Meantime, news such as Sarawak Report alleging that jailed opposition leader Anwar Ibrahim’s prosecutor at the Sodomy II trials, Muhammad Shafee Abdullah received RM9.5 million from Najib’s accounts – and lack of denial so far – has added an explosive political element into the heady mix, rekindling a long-smouldering sensitive issue with many voters, especially Malays.
And that’s just one piece of news – others include Malaysia’s newfound closeness to China which may find some traction with local Chinese in terms of votes but which can be opportunistically used to turn Malay votes against BN.
Serious questions are being asked about the massive Forest City development in the Johor Straits and the influx of Chinese citizens on completion and the use of illegal Chinese labour. Concern has been expressed about the massive RM55 billion East Coast Rail Line to be built and financed by China, widely thought to be massively overpriced.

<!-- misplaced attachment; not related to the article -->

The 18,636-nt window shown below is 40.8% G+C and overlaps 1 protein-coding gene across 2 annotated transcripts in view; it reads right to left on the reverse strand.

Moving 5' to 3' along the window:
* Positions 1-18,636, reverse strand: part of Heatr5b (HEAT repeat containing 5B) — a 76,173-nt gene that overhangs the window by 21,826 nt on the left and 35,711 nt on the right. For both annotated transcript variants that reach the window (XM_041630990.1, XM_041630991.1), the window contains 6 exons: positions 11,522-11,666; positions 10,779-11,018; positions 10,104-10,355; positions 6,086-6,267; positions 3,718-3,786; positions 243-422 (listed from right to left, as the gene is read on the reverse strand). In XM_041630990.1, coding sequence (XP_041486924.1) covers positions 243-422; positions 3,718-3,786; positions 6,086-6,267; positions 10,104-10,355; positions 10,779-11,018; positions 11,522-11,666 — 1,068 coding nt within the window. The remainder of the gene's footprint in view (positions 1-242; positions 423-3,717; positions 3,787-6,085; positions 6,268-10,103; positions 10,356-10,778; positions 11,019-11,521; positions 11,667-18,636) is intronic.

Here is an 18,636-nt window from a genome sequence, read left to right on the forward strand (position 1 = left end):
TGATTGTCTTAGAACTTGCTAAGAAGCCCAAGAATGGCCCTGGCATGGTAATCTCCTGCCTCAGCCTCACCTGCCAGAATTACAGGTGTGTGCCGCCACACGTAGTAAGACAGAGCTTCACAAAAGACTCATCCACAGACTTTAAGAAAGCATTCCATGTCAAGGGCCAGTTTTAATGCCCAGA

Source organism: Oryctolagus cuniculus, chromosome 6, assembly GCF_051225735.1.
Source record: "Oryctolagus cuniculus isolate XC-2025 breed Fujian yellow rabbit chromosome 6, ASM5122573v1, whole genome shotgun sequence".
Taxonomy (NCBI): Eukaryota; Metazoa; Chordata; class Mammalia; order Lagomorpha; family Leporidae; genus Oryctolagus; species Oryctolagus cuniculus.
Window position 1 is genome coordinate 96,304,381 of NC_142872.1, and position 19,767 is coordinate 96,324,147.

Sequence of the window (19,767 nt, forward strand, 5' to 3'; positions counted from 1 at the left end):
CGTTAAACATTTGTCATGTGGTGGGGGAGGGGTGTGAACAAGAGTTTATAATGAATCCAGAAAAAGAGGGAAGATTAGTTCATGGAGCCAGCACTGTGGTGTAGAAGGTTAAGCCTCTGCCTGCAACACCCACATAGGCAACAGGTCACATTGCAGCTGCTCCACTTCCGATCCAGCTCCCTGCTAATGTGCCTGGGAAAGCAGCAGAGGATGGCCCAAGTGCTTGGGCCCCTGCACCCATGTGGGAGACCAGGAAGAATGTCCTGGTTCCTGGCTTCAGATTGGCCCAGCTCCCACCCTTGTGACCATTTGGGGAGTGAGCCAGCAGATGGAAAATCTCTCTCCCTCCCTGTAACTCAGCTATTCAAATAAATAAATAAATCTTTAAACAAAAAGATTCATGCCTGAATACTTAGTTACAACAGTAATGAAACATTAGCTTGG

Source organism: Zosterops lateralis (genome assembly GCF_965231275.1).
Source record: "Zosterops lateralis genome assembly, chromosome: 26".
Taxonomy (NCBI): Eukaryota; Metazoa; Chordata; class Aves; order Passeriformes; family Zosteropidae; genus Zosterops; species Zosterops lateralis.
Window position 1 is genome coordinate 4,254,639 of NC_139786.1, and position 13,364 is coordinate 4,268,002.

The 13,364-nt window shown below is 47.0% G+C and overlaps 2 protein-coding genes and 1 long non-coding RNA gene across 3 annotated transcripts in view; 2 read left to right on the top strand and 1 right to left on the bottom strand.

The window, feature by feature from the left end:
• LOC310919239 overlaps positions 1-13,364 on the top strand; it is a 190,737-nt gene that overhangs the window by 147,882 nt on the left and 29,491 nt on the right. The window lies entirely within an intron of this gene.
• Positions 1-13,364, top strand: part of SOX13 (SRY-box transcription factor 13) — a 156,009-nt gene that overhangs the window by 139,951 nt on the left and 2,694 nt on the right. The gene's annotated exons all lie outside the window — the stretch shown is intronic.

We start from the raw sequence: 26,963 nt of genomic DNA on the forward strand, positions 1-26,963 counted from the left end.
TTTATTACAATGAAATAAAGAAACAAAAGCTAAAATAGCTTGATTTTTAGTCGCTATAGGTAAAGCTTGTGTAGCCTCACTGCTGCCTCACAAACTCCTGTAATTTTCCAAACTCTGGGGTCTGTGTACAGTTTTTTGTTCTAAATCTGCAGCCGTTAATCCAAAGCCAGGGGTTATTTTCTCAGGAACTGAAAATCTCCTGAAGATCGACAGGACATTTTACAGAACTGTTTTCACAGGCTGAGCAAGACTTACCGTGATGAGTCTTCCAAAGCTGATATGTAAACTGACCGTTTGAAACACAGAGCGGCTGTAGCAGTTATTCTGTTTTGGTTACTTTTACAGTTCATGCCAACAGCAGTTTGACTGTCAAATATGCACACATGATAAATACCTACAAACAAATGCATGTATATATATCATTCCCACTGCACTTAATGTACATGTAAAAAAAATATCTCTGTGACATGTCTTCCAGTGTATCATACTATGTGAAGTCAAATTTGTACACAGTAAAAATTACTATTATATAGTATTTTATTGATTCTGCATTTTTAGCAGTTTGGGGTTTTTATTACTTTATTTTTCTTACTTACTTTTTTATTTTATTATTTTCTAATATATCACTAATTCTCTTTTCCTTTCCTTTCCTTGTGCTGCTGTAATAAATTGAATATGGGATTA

Let’s look at some of these in turn.
Approval rating takes a dive
The only reliable poll that I can locate for a serious downturn in Najib’s approval rating dates back to October 2015 and was done by the reputable Merdeka Center, which does not seem to have carried such polls subsequently. This indicated that the approval rating among Malays for Najib’s government dropped to below 50% for the first time since February 2012.
Singapore’s The Straits Times (ST), citing a survey by Merdeka Center, said only 31 percent of Malay voters was satisfied with the government. The fall among Malay voters was drastic as it had stood at 52% in January 2015. The survey was revealed to analysts in the financial sector, according to ST.